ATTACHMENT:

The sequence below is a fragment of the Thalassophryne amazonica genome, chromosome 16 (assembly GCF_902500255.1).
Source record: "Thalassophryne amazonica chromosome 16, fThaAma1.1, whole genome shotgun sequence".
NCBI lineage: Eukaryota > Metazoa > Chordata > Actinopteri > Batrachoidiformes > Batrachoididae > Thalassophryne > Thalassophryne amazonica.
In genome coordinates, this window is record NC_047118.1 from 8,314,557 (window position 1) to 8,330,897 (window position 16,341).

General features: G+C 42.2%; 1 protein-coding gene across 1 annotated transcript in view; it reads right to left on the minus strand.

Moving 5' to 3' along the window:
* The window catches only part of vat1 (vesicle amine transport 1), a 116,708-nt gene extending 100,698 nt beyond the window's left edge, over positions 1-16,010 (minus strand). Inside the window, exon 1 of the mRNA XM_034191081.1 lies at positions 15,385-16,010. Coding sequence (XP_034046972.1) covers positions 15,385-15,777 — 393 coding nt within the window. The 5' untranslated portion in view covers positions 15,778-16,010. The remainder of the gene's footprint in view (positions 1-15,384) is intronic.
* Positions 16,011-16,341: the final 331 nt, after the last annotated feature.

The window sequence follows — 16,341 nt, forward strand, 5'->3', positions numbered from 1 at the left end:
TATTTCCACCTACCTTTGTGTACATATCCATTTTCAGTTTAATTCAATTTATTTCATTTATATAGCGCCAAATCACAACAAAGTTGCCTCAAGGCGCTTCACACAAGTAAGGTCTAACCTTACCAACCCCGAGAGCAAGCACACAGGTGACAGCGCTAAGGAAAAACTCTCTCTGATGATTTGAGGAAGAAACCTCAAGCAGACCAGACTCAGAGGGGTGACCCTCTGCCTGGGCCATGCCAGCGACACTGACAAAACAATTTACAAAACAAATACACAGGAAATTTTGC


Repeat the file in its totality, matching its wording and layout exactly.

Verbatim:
The sequence below is a fragment of the Thalassophryne amazonica genome, chromosome 16 (assembly GCF_902500255.1).
Source record: "Thalassophryne amazonica chromosome 16, fThaAma1.1, whole genome shotgun sequence".
NCBI lineage: Eukaryota > Metazoa > Chordata > Actinopteri > Batrachoidiformes > Batrachoididae > Thalassophryne > Thalassophryne amazonica.
In genome coordinates, this window is record NC_047118.1 from 8,314,557 (window position 1) to 8,330,897 (window position 16,341).

General features: G+C 42.2%; 1 protein-coding gene across 1 annotated transcript in view; it reads right to left on the minus strand.

Moving 5' to 3' along the window:
* The window catches only part of vat1 (vesicle amine transport 1), a 116,708-nt gene extending 100,698 nt beyond the window's left edge, over positions 1-16,010 (minus strand). Inside the window, exon 1 of the mRNA XM_034191081.1 lies at positions 15,385-16,010. Coding sequence (XP_034046972.1) covers positions 15,385-15,777 — 393 coding nt within the window. The 5' untranslated portion in view covers positions 15,778-16,010. The remainder of the gene's footprint in view (positions 1-15,384) is intronic.
* Positions 16,011-16,341: the final 331 nt, after the last annotated feature.

The window sequence follows — 16,341 nt, forward strand, 5'->3', positions numbered from 1 at the left end:
TATTTCCACCTACCTTTGTGTACATATCCATTTTCAGTTTAATTCAATTTATTTCATTTATATAGCGCCAAATCACAACAAAGTTGCCTCAAGGCGCTTCACACAAGTAAGGTCTAACCTTACCAACCCCGAGAGCAAGCACACAGGTGACAGCGCTAAGGAAAAACTCTCTCTGATGATTTGAGGAAGAAACCTCAAGCAGACCAGACTCAGAGGGGTGACCCTCTGCCTGGGCCATGCCAGCGACACTGACAAAACAATTTACAAAACAAATACACAGGAAATTTTGC